paradigms

Distinguishing Qualitative Research Methods from Paradigm Orientation

The following is a modified excerpt from Applied Qualitative Research Design: A Total Quality Framework Approach (Roller & Lavrakas, 2015, pp. 17-20).

A good deal has been written about paradigms in qualitative Method from Paradigm Orientationresearch as they relate to assessing quality (Greene, 1994; Lather, 2004; Lincoln & Guba, 1985; Morrow, 2005; Patton, 1978; Ponterotto, 2013; Rolfe, 2006). Some scholars, such as Rolfe (2006), start from the premise that

“any attempt to establish a consensus on quality criteria for qualitative research is unlikely to succeed for the simple reason that there is no unified body or theory [i.e., an accepted paradigm], methodology or method that can collectively be described as qualitative research; indeed, [I believe] that the very idea of qualitative research is open to question” (p. 305, emphasis in original).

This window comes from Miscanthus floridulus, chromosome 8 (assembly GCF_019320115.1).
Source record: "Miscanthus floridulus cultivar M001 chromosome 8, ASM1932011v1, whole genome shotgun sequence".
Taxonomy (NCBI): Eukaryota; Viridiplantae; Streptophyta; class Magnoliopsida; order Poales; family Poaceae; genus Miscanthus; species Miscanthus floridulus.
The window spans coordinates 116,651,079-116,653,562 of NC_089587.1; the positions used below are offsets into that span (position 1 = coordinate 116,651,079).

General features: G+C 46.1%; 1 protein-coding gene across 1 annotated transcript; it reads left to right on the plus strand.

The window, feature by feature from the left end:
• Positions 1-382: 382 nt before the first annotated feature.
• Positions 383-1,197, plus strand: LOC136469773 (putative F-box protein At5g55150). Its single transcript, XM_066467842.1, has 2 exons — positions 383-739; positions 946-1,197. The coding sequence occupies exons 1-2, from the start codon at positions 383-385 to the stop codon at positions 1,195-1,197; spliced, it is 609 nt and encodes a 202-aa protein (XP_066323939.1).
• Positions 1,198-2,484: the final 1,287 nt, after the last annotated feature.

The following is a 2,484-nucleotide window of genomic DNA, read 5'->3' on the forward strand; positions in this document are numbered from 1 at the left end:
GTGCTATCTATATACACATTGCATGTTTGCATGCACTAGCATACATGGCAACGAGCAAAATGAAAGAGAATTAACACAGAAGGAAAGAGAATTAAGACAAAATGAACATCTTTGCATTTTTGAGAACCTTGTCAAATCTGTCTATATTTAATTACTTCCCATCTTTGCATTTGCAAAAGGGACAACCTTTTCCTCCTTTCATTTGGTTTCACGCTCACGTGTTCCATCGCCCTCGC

Rolfe opines that “if there is no unified qualitative research paradigm, then it makes little sense to attempt to establish a set of generic criteria for making quality judgments about qualitative research studies” (2006, p. 304). This line of thinking, however, confounds attention to methods and Read Full Text

The Transcendence of Quality Over Paradigms in Qualitative Research

A graduate course in qualitative research methods may be framed arouunitynd discussions of the particular theoretical or philosophical paradigms – belief systems or world view – that qualitative researchers use in varying degrees to orient their approach for any given study.  And, indeed, if the instructor is using popular texts such as those from Norman Denzin and Yvonna Lincoln  (2011) or John Creswell (2013) – each of which have new 2017 editions – students would be learning first about the different implications and approaches associated with various paradigm orientations, followed by (or along with) the corresponding methodological considerations.

There have been over the years debates in the academic qualitative research community about how best to identify and talk about these paradigms as well as quality concerns related to conducting research based around any one of these belief systems.  In the broadest sense, the most oft-discussed paradigms in qualitative research are: postpositivism – often allied with a more quantitative approach where the emphasis is on maintaining objectivity and controlling variables in order to approximate “reality”; constructivism or interpretivism – in which the belief is not hinged to one objective reality but multiple Read Full Text